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The Government Is Using Information From Children to Deport Their Family Members

“This administration has already been tearing families apart; playing them against one another is a new low.”

November 28, 2018

The Trump admin­is­tra­tion is using inform­a­tion gathered from asylum-seek­ing chil­dren to arrest, detain, and deport their family members and other poten­tial spon­sors.

On Wednes­day, the Bren­nan Center joined 111 other organ­iz­a­tions in submit­ting a letter demand­ing the Depart­ment of Health and Human Services and the Depart­ment of Home­land Secur­ity imme­di­ately reverse this illegal prac­tice. The signat­or­ies included civil liber­ties, faith-based, immig­rant rights, govern­ment trans­par­ency, privacy, and child welfare groups.

A federal agency designed to protect chil­dren is being used to deport their famil­ies

Tradi­tion­ally, the Office of Refugee Reset­tle­ment has been the HHS agency respons­ible for unit­ing unac­com­pan­ied migrant chil­dren with relat­ives in the United States until their legal status can be resolved. However, this April, ORR quietly signed an inform­a­tion-shar­ing agree­ment with the entit­ies within DHS that enforce immig­ra­tion laws at the border and inside the U.S. — specific­ally, Immig­ra­tion and Customs Enforce­ment (ICE) and Customs and Border Protec­tion (CBP). This action form­al­ized as policy a prac­tice that began last summer of arrest­ing family members using inform­a­tion from vulner­able chil­dren.

When chil­dren cross­ing the border are detained, ORR asks them whether they have family or friends in the United States who can take care of them. Under the currently imple­men­ted policy, however, when a parent or relat­ive comes forward to assume respons­ib­il­ity for the child, every adult in the prospect­ive spon­sor’s house­hold must provide finger­prints for a crim­inal and immig­ra­tion back­ground check — even when it is unne­ces­sary for the child’s safety. This leaves the famil­ies vulner­able to arrest, deten­tion, and deport­a­tion by ICE.

Consequently, out of fear for their own safety, some famil­ies have become too scared to step forward to spon­sor chil­dren. Mean­while, chil­dren are burdened with guilt if they under­stand that when they share inform­a­tion, they are putting their relat­ives at risk for deport­a­tion.

“Using the words of chil­dren to deport their own famil­ies is beyond the pale,” said Rachel Levin­son-Wald­man, senior coun­sel to the Bren­nan Center’s Liberty and National Secur­ity Program. “This admin­is­tra­tion has already been tear­ing famil­ies apart; play­ing them against one another is a new low. I can think of noth­ing more cynical or more destruct­ive. That’s why it’s time to take action. These agen­cies can stop this devast­at­ing prac­tice now. No Amer­ican should stand for it.”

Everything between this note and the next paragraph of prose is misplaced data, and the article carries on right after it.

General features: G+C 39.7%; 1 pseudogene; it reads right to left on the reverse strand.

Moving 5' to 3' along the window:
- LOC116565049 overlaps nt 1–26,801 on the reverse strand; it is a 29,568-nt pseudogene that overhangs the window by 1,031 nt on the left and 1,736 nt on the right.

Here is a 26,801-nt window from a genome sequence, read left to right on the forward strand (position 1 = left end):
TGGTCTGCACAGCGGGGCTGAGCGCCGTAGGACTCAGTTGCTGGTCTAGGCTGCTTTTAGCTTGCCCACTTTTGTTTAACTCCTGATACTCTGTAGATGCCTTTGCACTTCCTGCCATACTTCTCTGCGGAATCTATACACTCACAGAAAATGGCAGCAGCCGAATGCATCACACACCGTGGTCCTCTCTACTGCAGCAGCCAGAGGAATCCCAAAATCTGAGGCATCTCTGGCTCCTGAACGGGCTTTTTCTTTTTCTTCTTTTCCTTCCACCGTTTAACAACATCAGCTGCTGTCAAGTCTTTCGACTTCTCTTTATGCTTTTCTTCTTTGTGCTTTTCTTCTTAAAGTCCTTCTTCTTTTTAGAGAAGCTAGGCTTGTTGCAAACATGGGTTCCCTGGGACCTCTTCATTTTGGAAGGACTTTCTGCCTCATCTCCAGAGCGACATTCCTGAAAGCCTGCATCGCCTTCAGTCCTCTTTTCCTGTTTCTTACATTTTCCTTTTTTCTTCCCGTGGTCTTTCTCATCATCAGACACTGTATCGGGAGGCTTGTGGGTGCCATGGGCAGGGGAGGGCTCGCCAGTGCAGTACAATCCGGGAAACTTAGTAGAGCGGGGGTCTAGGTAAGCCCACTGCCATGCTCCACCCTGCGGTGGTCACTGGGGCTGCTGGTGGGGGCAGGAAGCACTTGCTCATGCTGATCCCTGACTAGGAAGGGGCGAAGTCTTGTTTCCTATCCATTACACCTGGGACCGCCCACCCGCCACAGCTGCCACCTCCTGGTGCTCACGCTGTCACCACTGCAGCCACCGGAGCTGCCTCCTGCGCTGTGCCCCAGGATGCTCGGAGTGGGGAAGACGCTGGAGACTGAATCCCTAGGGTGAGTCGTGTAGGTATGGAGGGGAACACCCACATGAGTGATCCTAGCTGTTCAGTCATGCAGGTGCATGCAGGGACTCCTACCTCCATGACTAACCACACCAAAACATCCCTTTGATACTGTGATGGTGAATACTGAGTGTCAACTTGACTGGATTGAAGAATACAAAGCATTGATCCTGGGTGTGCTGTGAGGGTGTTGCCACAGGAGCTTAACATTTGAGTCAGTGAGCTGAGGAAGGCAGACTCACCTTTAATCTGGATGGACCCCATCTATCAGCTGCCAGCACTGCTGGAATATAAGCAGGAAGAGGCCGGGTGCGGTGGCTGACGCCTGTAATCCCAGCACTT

More chil­dren are being detained and for longer peri­ods of time

For decades, the hand­ling of unac­com­pan­ied chil­dren in the United States was governed by a settle­ment called the Flores agree­ment, named after a lawsuit from the 1980s chal­len­ging how chil­dren were treated in immig­ra­tion deten­tion facil­it­ies. The 1997 settle­ment  requires the govern­ment to act in the best interest of immig­rant chil­dren and to release them from immig­ra­tion deten­tion without unne­ces­sary delay. 

Under the Flores agree­ment and subsequent legis­la­tion, DHS and HHS are required to limit chil­dren’s time in deten­tion as much as possible. But since ORR’s inform­a­tion-shar­ing began, the aver­age time chil­dren spend in federal custody has roughly doubled to more than two months on aver­age. “That’s contrary to the spirit and the letter of the Flores agree­ment,” said Andrew Boyle, coun­sel in the Liberty and National Secur­ity program at the Bren­nan Center. 

Not only are chil­dren being detained for a longer span of time, but the total number of chil­dren being detained by the govern­ment has soared from 2,400 in May 2017 to more than 14,000 in Novem­ber 2018.  Many of these chil­dren are flee­ing extreme polit­ical viol­ence and have endured treach­er­ous jour­neys in search of asylum, getting forcibly separ­ated from their parents in the process.

The govern­ment’s inform­a­tion-shar­ing policy is wrong – and illegal

These prac­tices show a callous disreg­ard for the well-being of chil­dren, and a will­ing­ness to stoop to troub­ling lows to achieve policy aims that are them­selves un-Amer­ican. Using inform­a­tion from vulner­able immig­rant chil­dren to deport their famil­ies is wrong. It is illegal. And DHS and HHS should end this prac­tice imme­di­ately.

(Image: Mario Tama/Getty)